The distance of penetration of the adhesive to form a strong bond between the adhesive and the porous substrate depends on the density of the substrate, the surface quality of the substrate, and the type of adhesive. When the adhesive is applied in the form of a layer such as a ribbon, preferably the adhesive penetrates a distance into the substrate at least about 20% of the thickness of the layer, and more preferably between about 40% and about 80% of the thickness. In the illustrated embodiment, using light density fibrous glass wool, the lower portion 42 of the ribbon 36 of adhesive penetrates a distance of at least about 0.004 inch (0.1 millimeter) into the batt of fibrous glass wool 12, and usually a distance of from about 0.005 inch (0.13 millimeter) to about 0.01 inch (0.25 millimeters).

The penetration of the adhesive is controlled so that a portion of the adhesive remains on the surface of the porous substrate. This allows the porous substrate to effectively adhere to the surface on which it is installed, such as the housing of a heating or air conditioning unit. As shown in FIG. 8, the upper portion 38 of the ribbon 36 of adhesive remains on the upper surface 18 of the batt 12. The immediate cooling of the molten adhesive from the impinging air forms a "skin" or higher viscosity layer on the upper surface 40 of the adhesive. The lower portion 42 of the ribbon 36 of adhesive remains in a fluid state and penetrates past the upper surface 18 into the interior portion 22 of the batt 12. Thus, impinging the adhesive with air provides a self-regulating mechanism that prevents excessive penetration of the adhesive.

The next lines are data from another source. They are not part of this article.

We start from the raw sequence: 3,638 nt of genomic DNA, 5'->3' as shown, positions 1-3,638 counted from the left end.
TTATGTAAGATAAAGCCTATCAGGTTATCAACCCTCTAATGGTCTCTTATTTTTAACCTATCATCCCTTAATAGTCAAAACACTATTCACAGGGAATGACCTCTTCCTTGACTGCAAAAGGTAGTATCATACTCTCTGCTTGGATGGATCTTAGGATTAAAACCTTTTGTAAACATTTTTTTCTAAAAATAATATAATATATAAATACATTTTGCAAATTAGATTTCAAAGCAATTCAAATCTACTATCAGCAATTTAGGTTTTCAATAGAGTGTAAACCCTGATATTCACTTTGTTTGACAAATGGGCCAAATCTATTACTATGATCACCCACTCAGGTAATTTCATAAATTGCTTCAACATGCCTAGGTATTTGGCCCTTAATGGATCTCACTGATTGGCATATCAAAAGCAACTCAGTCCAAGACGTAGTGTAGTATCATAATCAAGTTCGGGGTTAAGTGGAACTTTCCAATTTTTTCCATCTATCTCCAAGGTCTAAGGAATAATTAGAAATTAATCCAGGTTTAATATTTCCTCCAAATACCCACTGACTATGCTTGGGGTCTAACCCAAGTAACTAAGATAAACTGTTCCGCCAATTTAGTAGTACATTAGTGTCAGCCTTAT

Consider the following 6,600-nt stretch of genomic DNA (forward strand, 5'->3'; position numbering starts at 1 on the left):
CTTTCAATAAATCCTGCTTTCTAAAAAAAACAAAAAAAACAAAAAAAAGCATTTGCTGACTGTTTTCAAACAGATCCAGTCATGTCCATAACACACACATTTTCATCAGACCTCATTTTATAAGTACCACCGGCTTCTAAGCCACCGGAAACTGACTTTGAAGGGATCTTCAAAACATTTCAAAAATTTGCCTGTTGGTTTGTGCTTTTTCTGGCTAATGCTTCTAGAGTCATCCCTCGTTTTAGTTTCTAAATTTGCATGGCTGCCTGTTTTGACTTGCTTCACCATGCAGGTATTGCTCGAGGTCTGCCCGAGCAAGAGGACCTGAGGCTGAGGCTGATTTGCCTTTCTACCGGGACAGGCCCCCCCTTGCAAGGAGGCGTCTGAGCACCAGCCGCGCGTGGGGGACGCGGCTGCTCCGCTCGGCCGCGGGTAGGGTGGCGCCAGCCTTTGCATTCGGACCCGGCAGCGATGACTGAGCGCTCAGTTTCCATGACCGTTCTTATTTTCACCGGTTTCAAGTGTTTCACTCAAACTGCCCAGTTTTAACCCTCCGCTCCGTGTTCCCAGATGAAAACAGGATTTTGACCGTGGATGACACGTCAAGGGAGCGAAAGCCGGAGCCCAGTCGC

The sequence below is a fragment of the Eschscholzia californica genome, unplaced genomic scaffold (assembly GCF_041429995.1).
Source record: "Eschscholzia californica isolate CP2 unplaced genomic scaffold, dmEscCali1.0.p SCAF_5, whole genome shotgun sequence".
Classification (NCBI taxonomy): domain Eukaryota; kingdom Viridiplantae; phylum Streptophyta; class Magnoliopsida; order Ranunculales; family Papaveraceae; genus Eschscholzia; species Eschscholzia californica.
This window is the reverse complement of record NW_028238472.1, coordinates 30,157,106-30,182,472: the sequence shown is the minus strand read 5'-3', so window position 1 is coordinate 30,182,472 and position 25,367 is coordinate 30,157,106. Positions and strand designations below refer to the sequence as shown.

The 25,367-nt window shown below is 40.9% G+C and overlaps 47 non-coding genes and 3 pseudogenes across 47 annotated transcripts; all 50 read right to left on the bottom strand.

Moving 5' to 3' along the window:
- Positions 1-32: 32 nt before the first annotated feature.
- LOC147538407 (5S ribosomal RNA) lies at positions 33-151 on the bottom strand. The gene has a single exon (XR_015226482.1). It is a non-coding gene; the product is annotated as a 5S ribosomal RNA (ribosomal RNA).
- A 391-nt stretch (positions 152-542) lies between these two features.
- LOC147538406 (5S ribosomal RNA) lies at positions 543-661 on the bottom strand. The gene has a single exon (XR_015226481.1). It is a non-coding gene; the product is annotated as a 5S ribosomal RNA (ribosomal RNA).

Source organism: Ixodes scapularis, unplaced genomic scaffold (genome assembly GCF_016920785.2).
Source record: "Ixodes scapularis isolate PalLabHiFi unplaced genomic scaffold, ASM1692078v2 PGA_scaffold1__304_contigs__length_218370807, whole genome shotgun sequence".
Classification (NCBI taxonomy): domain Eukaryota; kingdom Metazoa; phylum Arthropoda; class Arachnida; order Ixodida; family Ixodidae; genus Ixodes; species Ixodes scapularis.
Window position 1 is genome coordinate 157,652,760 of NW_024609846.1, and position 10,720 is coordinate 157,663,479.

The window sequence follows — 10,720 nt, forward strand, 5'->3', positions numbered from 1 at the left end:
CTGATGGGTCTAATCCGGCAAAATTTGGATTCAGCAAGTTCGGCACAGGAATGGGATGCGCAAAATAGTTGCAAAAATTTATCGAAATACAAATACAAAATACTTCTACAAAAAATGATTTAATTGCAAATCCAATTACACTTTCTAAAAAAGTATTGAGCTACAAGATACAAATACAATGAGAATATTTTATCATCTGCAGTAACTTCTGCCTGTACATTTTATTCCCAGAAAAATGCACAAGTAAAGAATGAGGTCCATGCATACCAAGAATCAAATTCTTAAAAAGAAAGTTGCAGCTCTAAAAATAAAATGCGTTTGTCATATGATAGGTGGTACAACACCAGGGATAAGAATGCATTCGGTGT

It is important for good adhesion to leave a smooth, continuous layer of adhesive on the surface of the porous substrate. The layer of adhesive should be uniform in coverage along the length of the substrate. As shown in FIG. 8, the upper portion 38 of the ribbon 36 of adhesive forms a substantially smooth, continuous layer of adhesive on the upper surface 18 of the batt 12. A smooth, continuous layer provides the maximum available surface area of adhesive for contact with the surface on which the porous substrate is installed. If insufficient adhesive remains on the surface, the adhesive layer is discontinuous instead of continuous, resulting in poor adhesion. A continuous layer also contributes to good bonding between the adhesive and the porous substrate by bridging any weakly bonded fibers together.